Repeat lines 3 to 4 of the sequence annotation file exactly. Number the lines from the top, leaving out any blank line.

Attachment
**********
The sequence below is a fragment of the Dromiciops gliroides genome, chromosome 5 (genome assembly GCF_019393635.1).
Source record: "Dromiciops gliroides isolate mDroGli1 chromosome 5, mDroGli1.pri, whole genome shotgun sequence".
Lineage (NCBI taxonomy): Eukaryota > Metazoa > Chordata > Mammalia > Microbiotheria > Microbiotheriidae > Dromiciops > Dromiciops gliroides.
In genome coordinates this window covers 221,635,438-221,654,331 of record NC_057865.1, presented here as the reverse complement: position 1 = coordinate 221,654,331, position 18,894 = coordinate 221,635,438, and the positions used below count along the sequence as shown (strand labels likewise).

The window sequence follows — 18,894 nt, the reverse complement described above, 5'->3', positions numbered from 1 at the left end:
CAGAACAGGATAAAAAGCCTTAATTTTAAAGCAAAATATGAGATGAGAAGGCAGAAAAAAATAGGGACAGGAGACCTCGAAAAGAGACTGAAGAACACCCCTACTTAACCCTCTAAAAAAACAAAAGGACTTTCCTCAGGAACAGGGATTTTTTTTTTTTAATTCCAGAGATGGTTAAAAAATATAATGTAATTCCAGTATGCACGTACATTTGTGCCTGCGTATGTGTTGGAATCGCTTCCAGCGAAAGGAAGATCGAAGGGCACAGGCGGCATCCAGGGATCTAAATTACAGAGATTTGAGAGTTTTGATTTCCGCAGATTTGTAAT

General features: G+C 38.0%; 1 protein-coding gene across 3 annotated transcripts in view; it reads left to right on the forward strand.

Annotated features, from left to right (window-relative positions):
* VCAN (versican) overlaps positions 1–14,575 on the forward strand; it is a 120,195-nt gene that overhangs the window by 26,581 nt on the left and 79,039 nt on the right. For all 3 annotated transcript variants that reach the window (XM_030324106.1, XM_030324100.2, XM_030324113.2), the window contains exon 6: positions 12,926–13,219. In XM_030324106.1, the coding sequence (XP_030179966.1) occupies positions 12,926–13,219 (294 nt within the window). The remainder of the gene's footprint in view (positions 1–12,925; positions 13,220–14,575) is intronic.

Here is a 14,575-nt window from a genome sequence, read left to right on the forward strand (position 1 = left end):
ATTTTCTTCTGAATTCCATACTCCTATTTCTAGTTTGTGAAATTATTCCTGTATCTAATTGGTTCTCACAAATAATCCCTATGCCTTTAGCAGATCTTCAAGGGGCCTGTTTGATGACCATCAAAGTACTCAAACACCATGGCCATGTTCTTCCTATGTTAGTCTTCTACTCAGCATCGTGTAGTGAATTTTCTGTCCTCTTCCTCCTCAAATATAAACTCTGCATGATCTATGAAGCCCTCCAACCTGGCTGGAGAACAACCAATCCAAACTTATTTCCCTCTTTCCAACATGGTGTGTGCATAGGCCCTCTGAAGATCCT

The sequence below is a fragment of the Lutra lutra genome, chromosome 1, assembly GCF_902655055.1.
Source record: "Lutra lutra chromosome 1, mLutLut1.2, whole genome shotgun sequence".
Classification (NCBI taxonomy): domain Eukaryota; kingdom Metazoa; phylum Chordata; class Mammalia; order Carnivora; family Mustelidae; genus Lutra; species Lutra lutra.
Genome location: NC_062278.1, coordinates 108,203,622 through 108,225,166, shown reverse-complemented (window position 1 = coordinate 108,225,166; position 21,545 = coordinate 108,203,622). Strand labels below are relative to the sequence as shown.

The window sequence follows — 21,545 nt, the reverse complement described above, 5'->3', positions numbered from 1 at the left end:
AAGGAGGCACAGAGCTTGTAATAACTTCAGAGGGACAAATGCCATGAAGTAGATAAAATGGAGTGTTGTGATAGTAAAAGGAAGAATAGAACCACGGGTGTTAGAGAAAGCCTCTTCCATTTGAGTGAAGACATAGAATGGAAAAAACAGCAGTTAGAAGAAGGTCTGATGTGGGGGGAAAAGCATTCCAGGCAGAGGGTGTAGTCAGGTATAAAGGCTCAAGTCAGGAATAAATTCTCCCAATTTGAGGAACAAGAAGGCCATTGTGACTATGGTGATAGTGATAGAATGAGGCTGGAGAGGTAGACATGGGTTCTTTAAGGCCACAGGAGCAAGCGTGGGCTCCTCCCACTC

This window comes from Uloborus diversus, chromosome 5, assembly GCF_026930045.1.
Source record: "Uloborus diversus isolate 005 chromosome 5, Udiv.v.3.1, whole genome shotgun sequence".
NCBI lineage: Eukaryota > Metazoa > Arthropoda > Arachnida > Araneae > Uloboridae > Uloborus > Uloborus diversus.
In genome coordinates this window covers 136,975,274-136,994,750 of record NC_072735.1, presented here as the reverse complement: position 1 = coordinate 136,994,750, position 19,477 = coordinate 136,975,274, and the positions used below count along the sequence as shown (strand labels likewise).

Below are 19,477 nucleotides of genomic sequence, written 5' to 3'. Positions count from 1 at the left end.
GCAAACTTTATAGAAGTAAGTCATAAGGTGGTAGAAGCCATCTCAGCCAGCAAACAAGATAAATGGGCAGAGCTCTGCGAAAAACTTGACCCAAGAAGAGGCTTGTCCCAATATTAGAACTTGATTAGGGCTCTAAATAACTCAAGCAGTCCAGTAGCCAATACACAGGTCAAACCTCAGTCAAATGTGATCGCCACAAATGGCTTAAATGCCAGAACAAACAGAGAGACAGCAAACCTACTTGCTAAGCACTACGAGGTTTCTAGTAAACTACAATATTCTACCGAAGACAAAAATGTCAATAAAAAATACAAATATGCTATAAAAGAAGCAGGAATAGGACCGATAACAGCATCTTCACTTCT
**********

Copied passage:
Lineage (NCBI taxonomy): Eukaryota > Metazoa > Chordata > Mammalia > Microbiotheria > Microbiotheriidae > Dromiciops > Dromiciops gliroides.
In genome coordinates this window covers 221,635,438-221,654,331 of record NC_057865.1, presented here as the reverse complement: position 1 = coordinate 221,654,331, position 18,894 = coordinate 221,635,438, and the positions used below count along the sequence as shown (strand labels likewise).